Tuesday, February 19, 2013

Senator George Mitchell Advocates Ideals before Military Might

Senator George Mitchell, former majority leader and special envoy to Ireland and Middle East spoke recently in Palo Alto before a joint dinner meeting of Silicon Valley National Association of Corporate Directors and Financial Executives International. More than 200 attended his lecture, basically dealing with his views of the state of the world.

He related to us that at one of his talks, someone in the audience pointed out that tens of thousands of Syrians have been killed and their blood was on Obama's hands for not intervening. Senator Mitchell's retort was to ask the questioner why he was not as vocal in demanding American intervention in Congo where at last count more than 5 million have died. His implication was that conflicts around the world were invariably more complicated than simply the number of fatalities.

Among his remarks, he made a strong case for the importance of the US to lead by ideals and not by military might. Military power, he said should always be in support of ideals and never ahead of principles.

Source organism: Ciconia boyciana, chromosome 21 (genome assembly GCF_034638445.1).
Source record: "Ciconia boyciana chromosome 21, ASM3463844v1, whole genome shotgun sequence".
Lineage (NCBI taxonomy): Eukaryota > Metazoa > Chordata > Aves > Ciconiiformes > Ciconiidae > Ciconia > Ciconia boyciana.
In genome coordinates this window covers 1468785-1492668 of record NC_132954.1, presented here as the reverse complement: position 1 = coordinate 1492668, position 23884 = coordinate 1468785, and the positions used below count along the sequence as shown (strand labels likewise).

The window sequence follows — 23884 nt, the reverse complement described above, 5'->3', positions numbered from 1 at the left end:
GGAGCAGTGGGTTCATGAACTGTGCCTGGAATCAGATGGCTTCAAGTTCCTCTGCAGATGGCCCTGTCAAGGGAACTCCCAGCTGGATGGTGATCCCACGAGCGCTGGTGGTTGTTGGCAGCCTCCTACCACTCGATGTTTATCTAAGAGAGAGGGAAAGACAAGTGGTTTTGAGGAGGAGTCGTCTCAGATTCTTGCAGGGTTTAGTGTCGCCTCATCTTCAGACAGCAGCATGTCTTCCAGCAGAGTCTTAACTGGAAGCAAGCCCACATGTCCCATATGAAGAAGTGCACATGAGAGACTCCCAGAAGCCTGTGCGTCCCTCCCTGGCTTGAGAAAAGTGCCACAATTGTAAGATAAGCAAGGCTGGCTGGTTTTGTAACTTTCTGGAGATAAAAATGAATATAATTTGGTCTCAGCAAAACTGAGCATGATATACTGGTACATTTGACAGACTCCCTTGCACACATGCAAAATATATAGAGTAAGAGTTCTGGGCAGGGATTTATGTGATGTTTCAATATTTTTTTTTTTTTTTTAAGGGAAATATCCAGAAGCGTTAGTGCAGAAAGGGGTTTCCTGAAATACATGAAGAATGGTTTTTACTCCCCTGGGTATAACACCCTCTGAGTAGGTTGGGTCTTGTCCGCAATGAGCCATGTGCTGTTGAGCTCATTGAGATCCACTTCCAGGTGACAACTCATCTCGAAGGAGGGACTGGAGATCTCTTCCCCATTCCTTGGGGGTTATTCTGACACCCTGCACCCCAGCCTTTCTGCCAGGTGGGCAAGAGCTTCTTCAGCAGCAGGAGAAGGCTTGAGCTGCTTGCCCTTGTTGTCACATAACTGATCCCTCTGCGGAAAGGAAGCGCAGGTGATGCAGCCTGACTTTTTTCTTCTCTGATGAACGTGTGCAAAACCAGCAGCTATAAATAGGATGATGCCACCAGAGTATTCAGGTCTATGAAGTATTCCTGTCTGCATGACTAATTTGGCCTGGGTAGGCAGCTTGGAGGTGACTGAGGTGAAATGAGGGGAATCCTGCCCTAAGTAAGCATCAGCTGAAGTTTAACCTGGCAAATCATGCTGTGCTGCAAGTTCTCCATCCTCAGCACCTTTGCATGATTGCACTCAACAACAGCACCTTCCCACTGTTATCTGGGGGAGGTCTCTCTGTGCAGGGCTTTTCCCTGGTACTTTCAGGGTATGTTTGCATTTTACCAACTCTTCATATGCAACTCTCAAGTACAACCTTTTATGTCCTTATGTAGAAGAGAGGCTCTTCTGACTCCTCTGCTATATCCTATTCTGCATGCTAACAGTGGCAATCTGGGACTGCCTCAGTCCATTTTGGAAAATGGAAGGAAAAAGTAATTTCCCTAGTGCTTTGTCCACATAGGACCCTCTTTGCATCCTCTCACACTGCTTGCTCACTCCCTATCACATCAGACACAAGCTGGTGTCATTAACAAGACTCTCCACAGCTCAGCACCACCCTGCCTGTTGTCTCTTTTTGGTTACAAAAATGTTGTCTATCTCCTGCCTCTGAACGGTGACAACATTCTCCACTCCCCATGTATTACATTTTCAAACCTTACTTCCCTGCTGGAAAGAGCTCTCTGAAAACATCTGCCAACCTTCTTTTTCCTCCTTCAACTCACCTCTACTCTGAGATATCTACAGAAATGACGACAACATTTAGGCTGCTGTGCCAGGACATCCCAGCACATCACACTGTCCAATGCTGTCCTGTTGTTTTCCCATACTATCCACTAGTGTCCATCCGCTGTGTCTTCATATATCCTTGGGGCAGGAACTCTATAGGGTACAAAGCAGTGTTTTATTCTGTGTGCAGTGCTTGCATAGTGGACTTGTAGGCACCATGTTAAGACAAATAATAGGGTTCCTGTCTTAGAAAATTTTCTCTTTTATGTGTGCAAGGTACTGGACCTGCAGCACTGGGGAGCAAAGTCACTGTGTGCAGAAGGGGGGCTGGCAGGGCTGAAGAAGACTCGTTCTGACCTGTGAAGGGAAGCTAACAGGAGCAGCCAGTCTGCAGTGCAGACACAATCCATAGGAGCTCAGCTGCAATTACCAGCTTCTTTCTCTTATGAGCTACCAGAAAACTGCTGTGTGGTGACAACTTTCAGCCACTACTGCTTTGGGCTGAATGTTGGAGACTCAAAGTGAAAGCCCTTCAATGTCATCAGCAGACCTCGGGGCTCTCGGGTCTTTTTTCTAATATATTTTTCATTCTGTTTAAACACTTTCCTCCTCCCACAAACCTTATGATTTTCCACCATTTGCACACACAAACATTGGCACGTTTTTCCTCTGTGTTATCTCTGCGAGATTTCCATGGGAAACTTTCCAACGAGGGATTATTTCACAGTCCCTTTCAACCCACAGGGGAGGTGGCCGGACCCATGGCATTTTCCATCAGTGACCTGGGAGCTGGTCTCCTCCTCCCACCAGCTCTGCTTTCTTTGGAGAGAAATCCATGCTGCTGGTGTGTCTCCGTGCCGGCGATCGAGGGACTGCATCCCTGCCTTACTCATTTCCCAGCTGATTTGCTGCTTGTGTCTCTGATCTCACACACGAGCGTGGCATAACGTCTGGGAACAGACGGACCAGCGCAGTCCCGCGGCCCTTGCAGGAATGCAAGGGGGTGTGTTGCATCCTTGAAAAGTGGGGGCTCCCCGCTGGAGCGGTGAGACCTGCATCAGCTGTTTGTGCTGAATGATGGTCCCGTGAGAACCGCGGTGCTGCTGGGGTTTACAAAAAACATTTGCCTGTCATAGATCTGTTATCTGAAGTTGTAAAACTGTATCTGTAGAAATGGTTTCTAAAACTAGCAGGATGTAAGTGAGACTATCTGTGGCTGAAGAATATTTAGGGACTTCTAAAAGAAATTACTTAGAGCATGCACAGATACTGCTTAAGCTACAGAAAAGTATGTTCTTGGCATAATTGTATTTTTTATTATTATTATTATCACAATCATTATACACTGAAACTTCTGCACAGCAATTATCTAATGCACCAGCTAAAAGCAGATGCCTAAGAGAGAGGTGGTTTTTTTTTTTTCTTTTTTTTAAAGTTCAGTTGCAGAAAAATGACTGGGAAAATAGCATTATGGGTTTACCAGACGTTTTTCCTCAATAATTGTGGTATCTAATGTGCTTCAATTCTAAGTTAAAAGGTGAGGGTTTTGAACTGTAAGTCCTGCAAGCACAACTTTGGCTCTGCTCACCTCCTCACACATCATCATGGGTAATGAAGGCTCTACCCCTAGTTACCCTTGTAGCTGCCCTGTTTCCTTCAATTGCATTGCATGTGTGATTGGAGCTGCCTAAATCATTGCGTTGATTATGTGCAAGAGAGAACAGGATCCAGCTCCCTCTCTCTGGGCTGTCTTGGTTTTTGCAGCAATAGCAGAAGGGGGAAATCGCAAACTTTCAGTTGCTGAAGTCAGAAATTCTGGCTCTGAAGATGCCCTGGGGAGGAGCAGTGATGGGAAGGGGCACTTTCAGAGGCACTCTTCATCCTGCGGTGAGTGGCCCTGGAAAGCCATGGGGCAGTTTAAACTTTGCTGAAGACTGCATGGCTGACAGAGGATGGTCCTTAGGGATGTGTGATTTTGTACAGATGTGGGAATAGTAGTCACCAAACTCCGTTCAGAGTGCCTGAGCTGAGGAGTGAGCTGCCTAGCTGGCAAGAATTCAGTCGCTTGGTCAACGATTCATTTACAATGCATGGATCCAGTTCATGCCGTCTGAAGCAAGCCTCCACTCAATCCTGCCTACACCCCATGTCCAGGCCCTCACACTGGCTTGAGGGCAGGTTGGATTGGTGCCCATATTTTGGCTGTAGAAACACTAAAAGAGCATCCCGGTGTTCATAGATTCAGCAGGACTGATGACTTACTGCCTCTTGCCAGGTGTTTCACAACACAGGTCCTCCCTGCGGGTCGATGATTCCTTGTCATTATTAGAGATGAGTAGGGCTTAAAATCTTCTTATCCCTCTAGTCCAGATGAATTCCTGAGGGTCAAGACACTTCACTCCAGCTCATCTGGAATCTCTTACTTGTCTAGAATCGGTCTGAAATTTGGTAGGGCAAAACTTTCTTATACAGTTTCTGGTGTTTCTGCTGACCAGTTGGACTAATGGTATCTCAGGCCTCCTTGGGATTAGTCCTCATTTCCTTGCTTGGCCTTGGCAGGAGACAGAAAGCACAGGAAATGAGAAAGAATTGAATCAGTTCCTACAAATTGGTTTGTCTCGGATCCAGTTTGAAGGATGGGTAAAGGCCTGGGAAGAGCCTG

Given his advocacy, I took the opportunity to ask him where he thought the use of drones for surveillance and eradication was leading us (and the world). I tactfully added that I thought here was a case of military prowess leap frogging principles.

He said technological advances tend to lead and principles of conduct follow, after such advances have been put to practice. He gave as an example, the US development and use of nuclear weapons and then subsequently lead in the effort to establish nuclear nonproliferation. He could see that other nations will follow the US lead and eventually also deploy drones. Hopefully, he said, we will have established strong guidelines on appropriate practices by that time.

Alas, I found his tepid reply disappointing. I expected him to say something along the lines that this is another Pandora's box the US has opened and will bear heavy responsibility for consequent damage to world peace and security.

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